More than anything, this perhaps comes down to what you regard as the qualities that a politician should always have on display. We seem increasingly to want our politicians to always be presentable, to always instantly know what to do, and at the same time to be incredibly open with everyone. In short, we never want them to put a foot wrong, be off-message, or be consumed with anything other than constant public service. This, more than anything, is what is currently delivering us identikit politicians, overwhelming upper-middle or upper-class, with next to no experience other than from within political parties, all of whom look more or less the same and indeed, offer more or the less the same. They can deliver a speech brilliantly, pretend to empathise, emerge as brain-shatteringly normal or at least act like it, and pass the barbecue test, but none of this qualifies them in the slightest to actually run a country. Surely we ought to have learned this lesson by now, whether by the examples of either Bush or Blair, yet we seem more than ever to lap up the spin we so profess to detest while railing against the outsider, the abnormal, those who don't seem to fit in.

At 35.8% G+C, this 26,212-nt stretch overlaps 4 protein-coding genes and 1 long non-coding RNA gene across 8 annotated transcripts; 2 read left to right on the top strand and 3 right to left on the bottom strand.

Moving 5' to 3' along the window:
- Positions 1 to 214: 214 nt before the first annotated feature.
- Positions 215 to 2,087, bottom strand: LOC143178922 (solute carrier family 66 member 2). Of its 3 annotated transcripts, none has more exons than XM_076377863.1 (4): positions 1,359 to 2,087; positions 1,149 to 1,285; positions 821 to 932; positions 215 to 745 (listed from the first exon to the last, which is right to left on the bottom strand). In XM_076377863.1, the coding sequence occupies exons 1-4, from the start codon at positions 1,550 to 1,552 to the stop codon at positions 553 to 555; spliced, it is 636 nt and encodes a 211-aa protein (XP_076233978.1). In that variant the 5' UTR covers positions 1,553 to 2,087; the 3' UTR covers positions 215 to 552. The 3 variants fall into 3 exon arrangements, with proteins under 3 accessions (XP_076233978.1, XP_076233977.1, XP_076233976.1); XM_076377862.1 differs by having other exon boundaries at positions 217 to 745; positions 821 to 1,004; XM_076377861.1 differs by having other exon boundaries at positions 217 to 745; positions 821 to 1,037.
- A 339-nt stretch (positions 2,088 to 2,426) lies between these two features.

I want to add three things to that. First, to come across as so smoothly and assuredly ‘normal’ when one is so consistently in the public eye isn’t ‘normal’. While celebrity itself must be disconcerting and stressful in many ways, a mere sporting, pop or TV star doesn’t have to stick so thoroughly to a particular line: you can get drunk in public, you can make stupid comments, and if your album only gets to number 2 in the charts, you don’t lose your job. Not so in politics.
Second, to seek power (as all political leaders do) isn’t ‘normal’. To get into the higher echelons of this game requires uncommon drive. Furthermore, to hold and exercise political power makes you less normal – Thatcher and Blair had their personal oddities before they set foot in Number 10, but their years at the top manifestly made them less ‘normal’.
Third, and perhaps aptly in Democratic convention week, is what Congressman Matthew Santos told that convention a couple of years ago:
We all live lives of imperfection and yet we cling to this fantasy that there’s this perfect life and that our leaders should embody it. But if we expect our leaders to live on some higher moral plane than the rest of us, well we’re just asking to be deceived.
I have never met anyone who wasn’t “psychologically flawed”.